The two men became fast friends when Favorite moved to town. Now they get together to watch football. Brown calls him a "fine companion, a good mixer and a strong, level-headed Christian." Those are strong compliments from a man who uses his words wisely and sparingly.
If anyone can bring black leadership together, it's James Favorite, Brown says.
"He's an eyeball-to-eyeball kind of guy. He speaks with eloquence, without being stuck up about it. That's the kind of person we're in dire need of."
Observers agree that the black community's future lies in bridge-building. And that's one of Favorite's strengths, says Beulah member Jerome Ryans, president of the Tampa Housing Authority.
He says he doesn't know how his pastor can devote so much time to his congregants and still play an active role in the religious, business and local communities. With his laid-back demeanor and engaging personality, Favorite makes it seem so easy.
"He seems to have time for everybody. He gives you his attention and you get all of it," Ryans says. "He's got such energy."
Favorite says it's really no secret. It all goes back to a pearl of wisdom from his father, who died of alcoholism at age 70. Though Harold Favorite never made it off the sugar plantation, never got past third grade, he was a wise man in his son's eyes. Favorite still quotes him from the pulpit.
He will never forget the time his father came upon his brother sitting idly on the front porch when he was supposed to be working in the fields. Harold Favorite didn't take kindly to seeing his son slack off.
"Boy, the only problem with doing nothin' is that you never know when you're finished," he bellowed.
Favorite thought about that one for a long time.
"Then one day it hit home and made sense to me," he says, laughing at the memory. "I realized just how smart my father was. Maybe that's why I keep doing, keep moving. There will be plenty of time for fishing down the road. Now's the time to get the work done."
Reporter Michelle Bearden can be reached at (813) 259-7613.
From The Tampa Bay Times
No easy 'amen' for condoms
Times Staff Writer
In Print: Sunday, November 2, 2008
TAMPA — Pastor W. James Favorite teaches preaching to preachers. His is a broad-shouldered presence on the pulpit. His flowing baritone requires no microphone. He has a poet's sense of rhythm, of accelerating passion and crescendo. The pastor of Beulah Baptist Institutional Church, Tampa's oldest black Baptist house of worship, preaches the red off the devil.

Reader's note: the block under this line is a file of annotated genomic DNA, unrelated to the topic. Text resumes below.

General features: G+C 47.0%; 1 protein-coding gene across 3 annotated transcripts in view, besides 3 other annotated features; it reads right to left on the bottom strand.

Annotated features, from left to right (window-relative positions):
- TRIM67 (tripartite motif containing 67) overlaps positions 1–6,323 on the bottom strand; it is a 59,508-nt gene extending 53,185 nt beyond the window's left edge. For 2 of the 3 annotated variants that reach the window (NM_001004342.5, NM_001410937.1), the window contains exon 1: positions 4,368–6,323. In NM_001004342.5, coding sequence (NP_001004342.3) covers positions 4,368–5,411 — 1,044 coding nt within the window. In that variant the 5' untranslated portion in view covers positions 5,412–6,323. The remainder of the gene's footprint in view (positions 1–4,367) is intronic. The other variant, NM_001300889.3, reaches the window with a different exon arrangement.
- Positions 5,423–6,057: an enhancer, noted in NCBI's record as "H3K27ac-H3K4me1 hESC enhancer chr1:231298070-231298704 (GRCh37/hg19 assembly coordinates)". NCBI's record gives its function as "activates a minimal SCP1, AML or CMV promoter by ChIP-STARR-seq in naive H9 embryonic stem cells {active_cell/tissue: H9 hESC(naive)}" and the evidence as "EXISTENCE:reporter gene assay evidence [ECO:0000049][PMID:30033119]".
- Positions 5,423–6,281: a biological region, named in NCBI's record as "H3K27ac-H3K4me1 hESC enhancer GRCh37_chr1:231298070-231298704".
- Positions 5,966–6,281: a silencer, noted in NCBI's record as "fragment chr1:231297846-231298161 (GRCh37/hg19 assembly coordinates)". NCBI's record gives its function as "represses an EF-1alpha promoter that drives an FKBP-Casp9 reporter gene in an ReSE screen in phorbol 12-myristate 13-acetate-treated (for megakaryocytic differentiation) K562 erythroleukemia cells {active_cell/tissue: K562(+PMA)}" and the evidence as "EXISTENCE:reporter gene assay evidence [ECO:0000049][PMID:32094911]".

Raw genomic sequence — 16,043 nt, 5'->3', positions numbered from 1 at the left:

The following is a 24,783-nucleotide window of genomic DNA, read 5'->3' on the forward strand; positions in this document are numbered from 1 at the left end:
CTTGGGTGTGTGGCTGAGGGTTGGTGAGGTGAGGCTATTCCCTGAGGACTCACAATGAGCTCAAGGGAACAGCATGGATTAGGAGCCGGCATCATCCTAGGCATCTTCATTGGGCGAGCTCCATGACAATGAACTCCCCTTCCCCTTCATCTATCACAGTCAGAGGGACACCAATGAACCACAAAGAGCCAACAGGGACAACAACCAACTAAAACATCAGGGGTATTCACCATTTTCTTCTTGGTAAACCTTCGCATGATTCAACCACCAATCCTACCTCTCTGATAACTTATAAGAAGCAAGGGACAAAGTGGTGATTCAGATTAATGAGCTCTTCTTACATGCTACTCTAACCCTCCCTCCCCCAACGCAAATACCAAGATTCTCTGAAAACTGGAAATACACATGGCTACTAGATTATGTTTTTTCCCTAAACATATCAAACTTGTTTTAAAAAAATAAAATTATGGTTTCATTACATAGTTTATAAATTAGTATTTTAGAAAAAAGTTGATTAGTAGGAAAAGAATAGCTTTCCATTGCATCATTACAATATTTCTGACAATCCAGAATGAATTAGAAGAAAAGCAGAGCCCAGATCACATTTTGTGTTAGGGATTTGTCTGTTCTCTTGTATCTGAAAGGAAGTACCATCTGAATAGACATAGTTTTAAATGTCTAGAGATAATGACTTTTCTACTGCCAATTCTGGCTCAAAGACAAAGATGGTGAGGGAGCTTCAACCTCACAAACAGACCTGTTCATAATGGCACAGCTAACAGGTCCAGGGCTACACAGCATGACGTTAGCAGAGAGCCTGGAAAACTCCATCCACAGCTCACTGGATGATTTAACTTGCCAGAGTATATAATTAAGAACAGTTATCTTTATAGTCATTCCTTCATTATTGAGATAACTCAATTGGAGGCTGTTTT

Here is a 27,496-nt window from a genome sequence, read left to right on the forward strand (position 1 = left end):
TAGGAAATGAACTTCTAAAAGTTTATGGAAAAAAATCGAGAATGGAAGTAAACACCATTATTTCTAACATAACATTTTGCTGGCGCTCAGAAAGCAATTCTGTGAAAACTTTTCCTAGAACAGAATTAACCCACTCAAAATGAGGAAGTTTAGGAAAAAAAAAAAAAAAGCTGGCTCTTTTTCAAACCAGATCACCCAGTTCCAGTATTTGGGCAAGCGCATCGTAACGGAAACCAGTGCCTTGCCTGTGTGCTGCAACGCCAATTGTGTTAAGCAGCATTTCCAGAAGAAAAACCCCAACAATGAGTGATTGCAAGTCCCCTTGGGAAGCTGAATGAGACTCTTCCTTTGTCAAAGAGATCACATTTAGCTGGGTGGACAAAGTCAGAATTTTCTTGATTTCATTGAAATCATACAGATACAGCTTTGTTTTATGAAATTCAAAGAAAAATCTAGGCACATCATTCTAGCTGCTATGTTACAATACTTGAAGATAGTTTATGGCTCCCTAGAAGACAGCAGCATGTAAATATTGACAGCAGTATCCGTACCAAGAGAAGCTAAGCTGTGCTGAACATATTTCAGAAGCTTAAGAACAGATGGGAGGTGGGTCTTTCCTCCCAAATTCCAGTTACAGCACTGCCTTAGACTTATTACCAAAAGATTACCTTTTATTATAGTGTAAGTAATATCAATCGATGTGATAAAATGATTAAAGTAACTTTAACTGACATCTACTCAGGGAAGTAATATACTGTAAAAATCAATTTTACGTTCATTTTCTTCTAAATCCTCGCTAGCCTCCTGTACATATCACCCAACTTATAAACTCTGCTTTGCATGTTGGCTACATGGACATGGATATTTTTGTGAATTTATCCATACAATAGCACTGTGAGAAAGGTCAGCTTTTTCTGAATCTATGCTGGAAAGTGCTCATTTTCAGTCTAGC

He is preaching to a group of black Tampa pastors about HIV. He is laying out his vision for prevention, to be realized by Tampa's black churches. He wants screening, counseling, family assistance. The pastors feed him quiet yeses and amens.
"For a long time, churches have pushed AIDS to the side. We put our heads in the sand."
Amen to that.
"It's not here, not in our churches. Then we found members of our congregations dying. How could we treat them? We didn't even want to shake their hands."
Amen to that, too, Pastor Favorite.
"How do we bring into our teaching the use of condoms? We believe abstinence is the answer, but there are those who will not listen. We have to tell them that the least they can do is use a condom."
Pastor Favorite gets polite silence.
• • •
In Tampa's black neighborhoods, the statistics scream: black family disease. More blacks have HIV than any other ethnic group. One in 85 blacks in Hillsborough County is infected. That is more than four times the rate for whites. The disparity is more pronounced among women. One in every 92 black women in Hillsborough is infected. That is 11 times the rate for white women.
This black family disease — that's what Favorite calls it — preys on even fathers and mothers in the pews, children in Sunday school.
He wants the full gamut of services for his vulnerable congregation, and he wants it based in his landmark church, one founded in 1865 for freed slaves. He wants a partnership with the Health Department similar to one initiated by Florida's black AME churches. AME's Florida bishop has committed to providing a church for HIV screening in every county. They're halfway to their goal.
But pastors whose beliefs are biblically founded get caught in a moral paradox. If they base an HIV prevention program on abstinence alone, they're bound to fail. If they provide the common medically recommended option — condoms — they've compromised their principles. Religion has never been about options.
One church in Miami resolved the paradox by leaving condoms in a garbage can outside the church. Rev. Favorite isn't about to build an HIV outreach program for Tampa's black families on garbage cans.
• • •
To understand the silence Favorite must contend with, talk to Abe Brown.
No one need educate Abe Brown on the devastation of AIDS in Tampa's black communities. No one need convince Abe Brown that religion and medicine pose a powerful partnership against the disease.
Ramrod straight at 81, the retired senior pastor of First Baptist Church of College Hill is the unbending oak staff of Tampa's black religious community. He is Favorite's mentor and founder of Pastors on Patrol, a street ministry that Favorite now leads. Brown has seen HIV face-to-face, on his patrols, in his prison ministry, among ex-inmates, and among wives and babies.